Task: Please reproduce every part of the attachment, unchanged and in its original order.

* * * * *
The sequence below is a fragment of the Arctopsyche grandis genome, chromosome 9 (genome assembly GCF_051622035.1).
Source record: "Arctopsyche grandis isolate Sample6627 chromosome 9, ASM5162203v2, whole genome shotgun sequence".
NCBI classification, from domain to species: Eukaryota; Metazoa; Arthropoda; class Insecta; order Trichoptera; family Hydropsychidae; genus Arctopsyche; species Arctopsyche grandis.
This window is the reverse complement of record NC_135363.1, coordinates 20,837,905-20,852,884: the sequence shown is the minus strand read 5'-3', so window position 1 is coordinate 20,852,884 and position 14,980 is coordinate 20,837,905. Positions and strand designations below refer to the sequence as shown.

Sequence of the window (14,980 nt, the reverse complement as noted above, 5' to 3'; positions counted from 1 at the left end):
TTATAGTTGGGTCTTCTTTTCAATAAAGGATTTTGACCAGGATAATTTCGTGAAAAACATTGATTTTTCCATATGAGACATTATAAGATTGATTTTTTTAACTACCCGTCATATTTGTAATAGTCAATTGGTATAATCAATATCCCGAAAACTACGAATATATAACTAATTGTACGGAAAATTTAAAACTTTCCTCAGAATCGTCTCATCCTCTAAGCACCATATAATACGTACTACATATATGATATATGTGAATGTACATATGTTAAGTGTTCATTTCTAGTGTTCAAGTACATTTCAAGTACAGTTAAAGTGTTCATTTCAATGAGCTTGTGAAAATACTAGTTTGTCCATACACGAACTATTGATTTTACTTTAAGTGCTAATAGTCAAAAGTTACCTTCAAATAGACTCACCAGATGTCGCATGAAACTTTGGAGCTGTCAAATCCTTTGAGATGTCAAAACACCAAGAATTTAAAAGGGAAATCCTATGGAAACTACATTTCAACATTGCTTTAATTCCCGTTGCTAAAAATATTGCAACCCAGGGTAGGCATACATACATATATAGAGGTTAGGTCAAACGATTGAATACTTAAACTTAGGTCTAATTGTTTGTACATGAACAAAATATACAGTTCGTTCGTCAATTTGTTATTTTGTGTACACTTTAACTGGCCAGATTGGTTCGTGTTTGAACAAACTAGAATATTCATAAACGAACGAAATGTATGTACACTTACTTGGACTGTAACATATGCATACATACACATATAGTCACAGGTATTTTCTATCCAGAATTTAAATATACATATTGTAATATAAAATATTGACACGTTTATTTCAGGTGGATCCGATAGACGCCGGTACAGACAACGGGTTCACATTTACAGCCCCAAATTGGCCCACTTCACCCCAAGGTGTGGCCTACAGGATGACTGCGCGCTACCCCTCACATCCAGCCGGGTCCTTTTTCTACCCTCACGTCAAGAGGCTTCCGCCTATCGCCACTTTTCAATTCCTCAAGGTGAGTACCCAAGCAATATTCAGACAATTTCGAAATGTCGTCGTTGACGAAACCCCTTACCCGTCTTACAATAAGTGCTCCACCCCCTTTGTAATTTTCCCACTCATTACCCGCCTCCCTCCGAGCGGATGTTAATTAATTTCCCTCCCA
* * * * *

The sequence below is a fragment of the Arctopsyche grandis genome, chromosome 9 (genome assembly GCF_051622035.1).
Source record: "Arctopsyche grandis isolate Sample6627 chromosome 9, ASM5162203v2, whole genome shotgun sequence".
NCBI classification, from domain to species: Eukaryota; Metazoa; Arthropoda; class Insecta; order Trichoptera; family Hydropsychidae; genus Arctopsyche; species Arctopsyche grandis.
This window is the reverse complement of record NC_135363.1, coordinates 20,837,905-20,852,884: the sequence shown is the minus strand read 5'-3', so window position 1 is coordinate 20,852,884 and position 14,980 is coordinate 20,837,905. Positions and strand designations below refer to the sequence as shown.

Sequence of the window (14,980 nt, the reverse complement as noted above, 5' to 3'; positions counted from 1 at the left end):
TTATAGTTGGGTCTTCTTTTCAATAAAGGATTTTGACCAGGATAATTTCGTGAAAAACATTGATTTTTCCATATGAGACATTATAAGATTGATTTTTTTAACTACCCGTCATATTTGTAATAGTCAATTGGTATAATCAATATCCCGAAAACTACGAATATATAACTAATTGTACGGAAAATTTAAAACTTTCCTCAGAATCGTCTCATCCTCTAAGCACCATATAATACGTACTACATATATGATATATGTGAATGTACATATGTTAAGTGTTCATTTCTAGTGTTCAAGTACATTTCAAGTACAGTTAAAGTGTTCATTTCAATGAGCTTGTGAAAATACTAGTTTGTCCATACACGAACTATTGATTTTACTTTAAGTGCTAATAGTCAAAAGTTACCTTCAAATAGACTCACCAGATGTCGCATGAAACTTTGGAGCTGTCAAATCCTTTGAGATGTCAAAACACCAAGAATTTAAAAGGGAAATCCTATGGAAACTACATTTCAACATTGCTTTAATTCCCGTTGCTAAAAATATTGCAACCCAGGGTAGGCATACATACATATATAGAGGTTAGGTCAAACGATTGAATACTTAAACTTAGGTCTAATTGTTTGTACATGAACAAAATATACAGTTCGTTCGTCAATTTGTTATTTTGTGTACACTTTAACTGGCCAGATTGGTTCGTGTTTGAACAAACTAGAATATTCATAAACGAACGAAATGTATGTACACTTACTTGGACTGTAACATATGCATACATACACATATAGTCACAGGTATTTTCTATCCAGAATTTAAATATACATATTGTAATATAAAATATTGACACGTTTATTTCAGGTGGATCCGATAGACGCCGGTACAGACAACGGGTTCACATTTACAGCCCCAAATTGGCCCACTTCACCCCAAGGTGTGGCCTACAGGATGACTGCGCGCTACCCCTCACATCCAGCCGGGTCCTTTTTCTACCCTCACGTCAAGAGGCTTCCGCCTATCGCCACTTTTCAATTCCTCAAGGTGAGTACCCAAGCAATATTCAGACAATTTCGAAATGTCGTCGTTGACGAAACCCCTTACCCGTCTTACAATAAGTGCTCCACCCCCTTTGTAATTTTCCCACTCATTACCCGCCTCCCTCCGAGCGGATGTTAATTAATTTCCCTCCCA